Blog Post

How To Improve Sleep With Nutrition: Everything You Need To Know

Woman sleeping

Nutrition plays a role in our sleep and vice versa. That much is obvious.

But the bigger questions are: 

  • How much impact can it have? 
  • How much impact is it likely to have on the average person? 
  • What if you are not average and you have some clear gaps/issues?

This post will cover a lot of those aspects. It will also cover specific areas to focus on to achieve these benefits. 

But one of the reasons I have held off on writing about this topic for a while is because it is so broad. There are so many variables. To get past that, I am going to try and cover a lot, BUT also be okay with leaving some stuff out. Just because I have not mentioned something, does not mean I do not believe it plays a role. I am just trying to cover a lot of the key aspects that seem to matter a lot or are talked about a lot.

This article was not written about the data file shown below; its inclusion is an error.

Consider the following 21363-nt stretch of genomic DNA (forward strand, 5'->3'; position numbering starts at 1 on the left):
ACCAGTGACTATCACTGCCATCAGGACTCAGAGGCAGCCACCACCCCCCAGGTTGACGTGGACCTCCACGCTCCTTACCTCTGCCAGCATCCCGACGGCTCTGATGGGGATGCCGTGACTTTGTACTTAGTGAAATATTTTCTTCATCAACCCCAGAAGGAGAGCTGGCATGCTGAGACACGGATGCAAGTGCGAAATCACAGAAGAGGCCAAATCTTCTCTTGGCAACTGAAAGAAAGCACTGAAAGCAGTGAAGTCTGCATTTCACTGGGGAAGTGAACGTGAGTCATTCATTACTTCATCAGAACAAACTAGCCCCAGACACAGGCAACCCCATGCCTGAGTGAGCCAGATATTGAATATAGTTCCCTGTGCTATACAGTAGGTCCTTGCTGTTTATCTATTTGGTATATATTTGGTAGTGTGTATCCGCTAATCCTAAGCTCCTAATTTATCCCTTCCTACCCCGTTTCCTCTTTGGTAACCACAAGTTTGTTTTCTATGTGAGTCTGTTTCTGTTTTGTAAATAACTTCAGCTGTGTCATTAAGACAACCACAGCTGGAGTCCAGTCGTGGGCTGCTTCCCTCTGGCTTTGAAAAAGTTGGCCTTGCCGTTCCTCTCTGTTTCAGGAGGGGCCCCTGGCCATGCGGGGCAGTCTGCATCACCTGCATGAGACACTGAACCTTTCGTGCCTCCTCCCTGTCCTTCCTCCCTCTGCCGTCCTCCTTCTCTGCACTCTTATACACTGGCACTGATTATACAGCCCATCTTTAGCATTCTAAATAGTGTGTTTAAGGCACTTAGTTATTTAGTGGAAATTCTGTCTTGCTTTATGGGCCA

A Note on the Bi-Directional Relationship Between Sleep and Food

Everybody knows sleep is important. But if you are trying to achieve stuff with your nutrition, it really helps if you get good sleep.

Firstly, there is research showing that if you give two groups the same diet and exercise but one group gets significantly more sleep, the group getting more sleep makes a better fat loss and/or muscle gain progress.

A great thing about that research is it shows sleep is important even if you control for other variables.

In the real world though, those variables are impacted by sleep. People who sleep less typically consume more calories and lower-quality diets in general.